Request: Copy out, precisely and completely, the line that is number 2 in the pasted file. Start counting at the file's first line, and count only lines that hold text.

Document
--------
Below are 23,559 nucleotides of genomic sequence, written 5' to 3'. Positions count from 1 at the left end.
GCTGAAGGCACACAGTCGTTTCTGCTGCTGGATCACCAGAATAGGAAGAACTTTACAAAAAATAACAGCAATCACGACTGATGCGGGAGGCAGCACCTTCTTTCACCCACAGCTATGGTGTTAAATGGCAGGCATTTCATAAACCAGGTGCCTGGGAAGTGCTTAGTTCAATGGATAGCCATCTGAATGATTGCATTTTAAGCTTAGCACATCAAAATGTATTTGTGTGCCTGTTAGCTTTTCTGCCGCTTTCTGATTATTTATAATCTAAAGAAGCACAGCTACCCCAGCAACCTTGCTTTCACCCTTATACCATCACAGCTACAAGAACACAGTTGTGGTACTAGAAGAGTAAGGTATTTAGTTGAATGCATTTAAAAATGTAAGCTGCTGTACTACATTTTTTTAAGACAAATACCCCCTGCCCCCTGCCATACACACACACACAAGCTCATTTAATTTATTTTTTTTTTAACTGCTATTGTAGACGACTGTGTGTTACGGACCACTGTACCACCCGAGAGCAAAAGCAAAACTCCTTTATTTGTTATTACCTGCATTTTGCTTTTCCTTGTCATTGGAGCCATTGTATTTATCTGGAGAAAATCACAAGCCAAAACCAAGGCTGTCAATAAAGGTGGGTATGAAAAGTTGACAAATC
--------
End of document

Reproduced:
GCTGAAGGCACACAGTCGTTTCTGCTGCTGGATCACCAGAATAGGAAGAACTTTACAAAAAATAACAGCAATCACGACTGATGCGGGAGGCAGCACCTTCTTTCACCCACAGCTATGGTGTTAAATGGCAGGCATTTCATAAACCAGGTGCCTGGGAAGTGCTTAGTTCAATGGATAGCCATCTGAATGATTGCATTTTAAGCTTAGCACATCAAAATGTATTTGTGTGCCTGTTAGCTTTTCTGCCGCTTTCTGATTATTTATAATCTAAAGAAGCACAGCTACCCCAGCAACCTTGCTTTCACCCTTATACCATCACAGCTACAAGAACACAGTTGTGGTACTAGAAGAGTAAGGTATTTAGTTGAATGCATTTAAAAATGTAAGCTGCTGTACTACATTTTTTTAAGACAAATACCCCCTGCCCCCTGCCATACACACACACACAAGCTCATTTAATTTATTTTTTTTTTAACTGCTATTGTAGACGACTGTGTGTTACGGACCACTGTACCACCCGAGAGCAAAAGCAAAACTCCTTTATTTGTTATTACCTGCATTTTGCTTTTCCTTGTCATTGGAGCCATTGTATTTATCTGGAGAAAATCACAAGCCAAAACCAAGGCTGTCAATAAAGGTGGGTATGAAAAGTTGACAAATC